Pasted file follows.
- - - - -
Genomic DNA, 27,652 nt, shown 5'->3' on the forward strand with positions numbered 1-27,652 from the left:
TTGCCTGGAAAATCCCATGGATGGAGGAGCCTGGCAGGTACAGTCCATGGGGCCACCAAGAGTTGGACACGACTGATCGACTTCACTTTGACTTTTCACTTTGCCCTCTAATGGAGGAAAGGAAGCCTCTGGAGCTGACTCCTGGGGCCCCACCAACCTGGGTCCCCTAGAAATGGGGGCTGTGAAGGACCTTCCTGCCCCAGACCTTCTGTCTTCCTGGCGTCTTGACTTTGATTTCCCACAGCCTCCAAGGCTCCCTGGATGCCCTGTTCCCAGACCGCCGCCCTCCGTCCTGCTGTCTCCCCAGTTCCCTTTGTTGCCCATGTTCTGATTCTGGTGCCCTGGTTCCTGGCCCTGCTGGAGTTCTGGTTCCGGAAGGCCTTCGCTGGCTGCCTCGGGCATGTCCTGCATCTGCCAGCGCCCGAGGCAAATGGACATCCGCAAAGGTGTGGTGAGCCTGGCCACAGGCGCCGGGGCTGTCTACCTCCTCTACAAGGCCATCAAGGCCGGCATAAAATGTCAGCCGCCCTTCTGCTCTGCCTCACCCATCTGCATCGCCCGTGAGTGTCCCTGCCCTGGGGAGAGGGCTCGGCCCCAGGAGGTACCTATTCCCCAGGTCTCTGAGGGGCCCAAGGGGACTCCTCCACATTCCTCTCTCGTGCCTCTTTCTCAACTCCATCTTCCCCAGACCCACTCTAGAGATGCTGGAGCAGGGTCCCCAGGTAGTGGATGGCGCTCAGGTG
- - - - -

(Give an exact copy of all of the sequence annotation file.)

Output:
Genomic DNA, 27,652 nt, shown 5'->3' on the forward strand with positions numbered 1-27,652 from the left:
TTGCCTGGAAAATCCCATGGATGGAGGAGCCTGGCAGGTACAGTCCATGGGGCCACCAAGAGTTGGACACGACTGATCGACTTCACTTTGACTTTTCACTTTGCCCTCTAATGGAGGAAAGGAAGCCTCTGGAGCTGACTCCTGGGGCCCCACCAACCTGGGTCCCCTAGAAATGGGGGCTGTGAAGGACCTTCCTGCCCCAGACCTTCTGTCTTCCTGGCGTCTTGACTTTGATTTCCCACAGCCTCCAAGGCTCCCTGGATGCCCTGTTCCCAGACCGCCGCCCTCCGTCCTGCTGTCTCCCCAGTTCCCTTTGTTGCCCATGTTCTGATTCTGGTGCCCTGGTTCCTGGCCCTGCTGGAGTTCTGGTTCCGGAAGGCCTTCGCTGGCTGCCTCGGGCATGTCCTGCATCTGCCAGCGCCCGAGGCAAATGGACATCCGCAAAGGTGTGGTGAGCCTGGCCACAGGCGCCGGGGCTGTCTACCTCCTCTACAAGGCCATCAAGGCCGGCATAAAATGTCAGCCGCCCTTCTGCTCTGCCTCACCCATCTGCATCGCCCGTGAGTGTCCCTGCCCTGGGGAGAGGGCTCGGCCCCAGGAGGTACCTATTCCCCAGGTCTCTGAGGGGCCCAAGGGGACTCCTCCACATTCCTCTCTCGTGCCTCTTTCTCAACTCCATCTTCCCCAGACCCACTCTAGAGATGCTGGAGCAGGGTCCCCAGGTAGTGGATGGCGCTCAGGTG